3 Differences Between Emotions And Feelings


Many people do not realise that meditation is much more than a relaxation activity. Once you sit still and turn inwards, thoughts and emotions get louder, sometimes to the point of driving you crazy.

It is for this reason to help you become more still, it is important to understand what is happening in your consciousness.

This post looks closer at emotions and feelings to help tease out subtle differences between them. You will see that some experiences get in the way and others are helpful, in life and in meditation. Let's look at some examples and differences:

1. Emotions are more conditional than feelings

Let's start with the emotion of 'love'.

In one example, a cat might show it’s ‘love’ for an owner while the owner provides food and care. If the owner were to change their behaviour or become abusive the cat might start looking elsewhere for it’s needs. This type of ‘love’ could be described as conditional. The cat only shows it’s affections and dedication if it receives what it needs.

Now look at a mother who loves her child. Regardless of what behaviour the young child brings, the mother remains there for the child. The love the mother brings could be considered unconditional.

Throughout their lives together, this same mother and child’s relationship might deteriorate. The mother becomes hurt by the child’s behaviours. A breaking point has been reached and she has no option but to break ties with her child. This ‘love’ now feels a little less conditional.

In a third scenario, a spiritual teacher loves her disciple. It could be any spiritual teacher who has come to great inner realisations e.g. Christ, Sri Aurobindo, The Buddha or The Mother. When you feel love from a spiritual teacher it radiates through their being. The love is so strong and alive that it can feel almost physical. When you are in the presence of someone like this, you know what the force of love really means. It can feel as if the person is a vehicle and love is coming through them as a completely selfless giving. There are no expectations in this type of love and it would be the same if you do things perceived as bad or good.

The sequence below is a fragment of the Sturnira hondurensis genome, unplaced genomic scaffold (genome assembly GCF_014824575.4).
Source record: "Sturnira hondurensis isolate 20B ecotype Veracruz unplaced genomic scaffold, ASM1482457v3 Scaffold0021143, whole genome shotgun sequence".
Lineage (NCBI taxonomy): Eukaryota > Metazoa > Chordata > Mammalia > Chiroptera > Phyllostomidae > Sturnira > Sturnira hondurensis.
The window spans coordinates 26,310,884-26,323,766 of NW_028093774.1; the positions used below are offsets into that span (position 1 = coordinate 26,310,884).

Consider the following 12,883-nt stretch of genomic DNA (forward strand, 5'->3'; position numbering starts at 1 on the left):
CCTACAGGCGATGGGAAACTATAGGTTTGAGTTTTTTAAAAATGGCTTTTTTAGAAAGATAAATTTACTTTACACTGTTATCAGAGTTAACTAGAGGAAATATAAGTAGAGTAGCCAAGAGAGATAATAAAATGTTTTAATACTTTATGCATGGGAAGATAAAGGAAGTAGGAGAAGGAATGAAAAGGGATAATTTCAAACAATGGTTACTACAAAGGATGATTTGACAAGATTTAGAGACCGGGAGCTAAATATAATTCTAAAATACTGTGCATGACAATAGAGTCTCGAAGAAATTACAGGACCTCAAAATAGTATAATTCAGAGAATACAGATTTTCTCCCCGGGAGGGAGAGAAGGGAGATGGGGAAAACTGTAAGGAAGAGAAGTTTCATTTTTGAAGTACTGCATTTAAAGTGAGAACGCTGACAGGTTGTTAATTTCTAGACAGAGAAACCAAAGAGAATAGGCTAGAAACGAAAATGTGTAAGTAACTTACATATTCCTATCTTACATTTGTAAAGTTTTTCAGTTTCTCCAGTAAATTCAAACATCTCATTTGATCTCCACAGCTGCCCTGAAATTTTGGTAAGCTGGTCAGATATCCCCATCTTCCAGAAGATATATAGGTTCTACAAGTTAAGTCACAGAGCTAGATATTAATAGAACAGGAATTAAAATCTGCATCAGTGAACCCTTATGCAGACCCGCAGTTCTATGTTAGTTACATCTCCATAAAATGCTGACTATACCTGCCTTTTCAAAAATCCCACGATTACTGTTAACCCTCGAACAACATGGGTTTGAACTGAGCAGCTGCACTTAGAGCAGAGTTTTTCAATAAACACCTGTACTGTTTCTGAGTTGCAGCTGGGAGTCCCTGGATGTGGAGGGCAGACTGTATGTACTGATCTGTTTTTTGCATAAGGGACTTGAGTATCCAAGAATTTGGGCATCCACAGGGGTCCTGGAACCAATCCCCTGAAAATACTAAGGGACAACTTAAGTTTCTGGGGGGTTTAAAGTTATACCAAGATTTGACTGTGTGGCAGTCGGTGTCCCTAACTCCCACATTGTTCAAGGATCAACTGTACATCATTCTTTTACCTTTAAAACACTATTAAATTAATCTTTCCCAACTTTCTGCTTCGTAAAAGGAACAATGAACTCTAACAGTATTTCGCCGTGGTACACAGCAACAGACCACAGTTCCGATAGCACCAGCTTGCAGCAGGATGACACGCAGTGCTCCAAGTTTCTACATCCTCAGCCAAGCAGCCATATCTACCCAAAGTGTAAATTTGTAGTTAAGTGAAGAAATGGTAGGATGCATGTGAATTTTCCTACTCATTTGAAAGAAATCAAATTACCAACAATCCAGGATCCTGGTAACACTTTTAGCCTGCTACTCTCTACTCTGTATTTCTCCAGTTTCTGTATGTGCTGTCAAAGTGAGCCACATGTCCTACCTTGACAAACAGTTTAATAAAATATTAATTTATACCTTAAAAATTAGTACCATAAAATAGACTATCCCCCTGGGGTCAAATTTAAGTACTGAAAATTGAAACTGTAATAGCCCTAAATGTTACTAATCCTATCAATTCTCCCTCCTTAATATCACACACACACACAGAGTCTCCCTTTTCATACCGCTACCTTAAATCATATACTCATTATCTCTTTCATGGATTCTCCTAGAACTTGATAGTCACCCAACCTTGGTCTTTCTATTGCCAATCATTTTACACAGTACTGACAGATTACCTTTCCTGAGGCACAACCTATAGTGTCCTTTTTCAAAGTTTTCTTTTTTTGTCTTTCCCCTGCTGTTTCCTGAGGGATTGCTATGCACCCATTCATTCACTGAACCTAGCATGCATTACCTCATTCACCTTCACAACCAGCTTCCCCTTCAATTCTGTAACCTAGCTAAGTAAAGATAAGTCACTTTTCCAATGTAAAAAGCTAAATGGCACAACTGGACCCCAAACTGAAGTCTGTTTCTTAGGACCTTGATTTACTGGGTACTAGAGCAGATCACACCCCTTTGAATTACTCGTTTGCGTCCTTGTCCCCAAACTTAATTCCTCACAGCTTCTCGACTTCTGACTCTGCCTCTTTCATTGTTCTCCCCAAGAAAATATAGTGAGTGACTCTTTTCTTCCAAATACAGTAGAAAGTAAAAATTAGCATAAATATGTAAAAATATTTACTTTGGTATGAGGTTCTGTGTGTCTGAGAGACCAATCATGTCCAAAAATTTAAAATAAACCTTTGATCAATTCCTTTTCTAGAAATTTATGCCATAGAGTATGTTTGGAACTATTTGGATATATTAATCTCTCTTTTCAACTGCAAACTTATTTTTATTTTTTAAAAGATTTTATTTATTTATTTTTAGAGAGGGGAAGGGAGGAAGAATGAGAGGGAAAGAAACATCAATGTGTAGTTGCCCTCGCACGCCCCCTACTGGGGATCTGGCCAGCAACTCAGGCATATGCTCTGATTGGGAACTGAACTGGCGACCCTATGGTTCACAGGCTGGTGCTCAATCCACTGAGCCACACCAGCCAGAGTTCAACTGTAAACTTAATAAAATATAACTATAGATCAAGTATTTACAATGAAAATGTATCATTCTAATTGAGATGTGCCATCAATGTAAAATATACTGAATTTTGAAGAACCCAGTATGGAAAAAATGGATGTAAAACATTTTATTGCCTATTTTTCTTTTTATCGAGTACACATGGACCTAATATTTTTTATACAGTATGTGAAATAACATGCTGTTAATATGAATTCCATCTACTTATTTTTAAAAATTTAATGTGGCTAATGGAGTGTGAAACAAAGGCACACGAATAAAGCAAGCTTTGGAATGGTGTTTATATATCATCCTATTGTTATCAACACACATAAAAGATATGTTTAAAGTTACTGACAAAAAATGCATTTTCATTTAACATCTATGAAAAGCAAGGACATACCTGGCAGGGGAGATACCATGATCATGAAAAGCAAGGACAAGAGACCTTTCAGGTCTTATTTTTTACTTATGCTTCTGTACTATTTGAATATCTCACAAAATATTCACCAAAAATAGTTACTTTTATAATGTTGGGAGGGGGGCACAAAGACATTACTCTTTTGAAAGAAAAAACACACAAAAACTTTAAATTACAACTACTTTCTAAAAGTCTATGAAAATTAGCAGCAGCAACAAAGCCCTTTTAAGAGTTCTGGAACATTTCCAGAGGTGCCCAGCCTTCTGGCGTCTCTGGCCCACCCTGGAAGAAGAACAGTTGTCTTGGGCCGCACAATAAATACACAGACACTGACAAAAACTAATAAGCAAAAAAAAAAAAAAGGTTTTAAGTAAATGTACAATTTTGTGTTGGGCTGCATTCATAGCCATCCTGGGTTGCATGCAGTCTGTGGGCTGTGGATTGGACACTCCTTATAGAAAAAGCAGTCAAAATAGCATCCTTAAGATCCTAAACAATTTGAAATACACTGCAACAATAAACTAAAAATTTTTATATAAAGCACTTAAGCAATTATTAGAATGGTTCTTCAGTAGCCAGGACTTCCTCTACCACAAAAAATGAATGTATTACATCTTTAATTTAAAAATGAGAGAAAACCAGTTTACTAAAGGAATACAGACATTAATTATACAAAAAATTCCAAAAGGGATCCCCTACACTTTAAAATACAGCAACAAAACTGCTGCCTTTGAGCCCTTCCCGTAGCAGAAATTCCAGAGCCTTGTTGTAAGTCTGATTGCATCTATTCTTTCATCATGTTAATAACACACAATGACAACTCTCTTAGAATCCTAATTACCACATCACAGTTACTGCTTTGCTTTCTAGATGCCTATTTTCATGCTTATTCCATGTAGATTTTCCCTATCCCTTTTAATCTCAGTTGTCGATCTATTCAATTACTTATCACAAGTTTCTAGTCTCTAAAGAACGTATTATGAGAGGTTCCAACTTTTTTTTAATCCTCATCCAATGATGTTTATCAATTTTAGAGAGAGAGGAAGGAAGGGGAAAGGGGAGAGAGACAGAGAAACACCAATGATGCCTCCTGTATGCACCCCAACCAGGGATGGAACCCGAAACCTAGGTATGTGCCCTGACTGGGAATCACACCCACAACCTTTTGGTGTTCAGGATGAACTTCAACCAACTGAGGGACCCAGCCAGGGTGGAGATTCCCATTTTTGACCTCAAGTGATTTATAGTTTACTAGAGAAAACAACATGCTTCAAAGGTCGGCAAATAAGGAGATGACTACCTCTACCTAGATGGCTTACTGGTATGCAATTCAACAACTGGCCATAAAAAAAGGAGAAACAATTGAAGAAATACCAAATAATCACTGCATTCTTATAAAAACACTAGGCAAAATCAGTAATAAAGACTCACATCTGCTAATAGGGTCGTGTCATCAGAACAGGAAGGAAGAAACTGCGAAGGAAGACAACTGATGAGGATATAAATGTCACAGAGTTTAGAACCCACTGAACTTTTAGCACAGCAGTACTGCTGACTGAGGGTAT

The word 'love' is not sufficient to describe all three examples. It would be much more accurate to come up with different words to describe the different experiences.

These examples show two very different types of emotions. One with a more personal feel and another with a higher selfless feel. For clarity, you could call the personal, more conditional one an ‘emotion’ and the selfless one a ‘feeling’.

When you hold this clear distinction, you can start to feel how different an emotion and a feeling is. An emotion is more likely to drain you and a feeling is more likely to fill you up. Reflect on this difference in your life. When was the last time you experienced an emotion and a feeling?

2. Emotions are more grasping and not as deep as feelings

Let's take a few more examples. For your birthday you were treated to an evening at a fun park where you participate in all sorts of rides and games that keep getting more and more exciting. You are on a ride and you burst out screaming with a mix of joy and terror and you eventually get off the ride feeling dizzy and slightly sick but know that you had the best time you have had for ages. The adrenalin rush was intense and your head is spinning. There is a sense that any sadness or heaviness that was there before had been released and as a result you feel tired but happy. Of course, depending on who you are, if someone asked you how you felt, you might have said, it was very exciting, you had a lot of fun and were very happy for the whole evening and perhaps even that it really picked you up out of an emotional slump.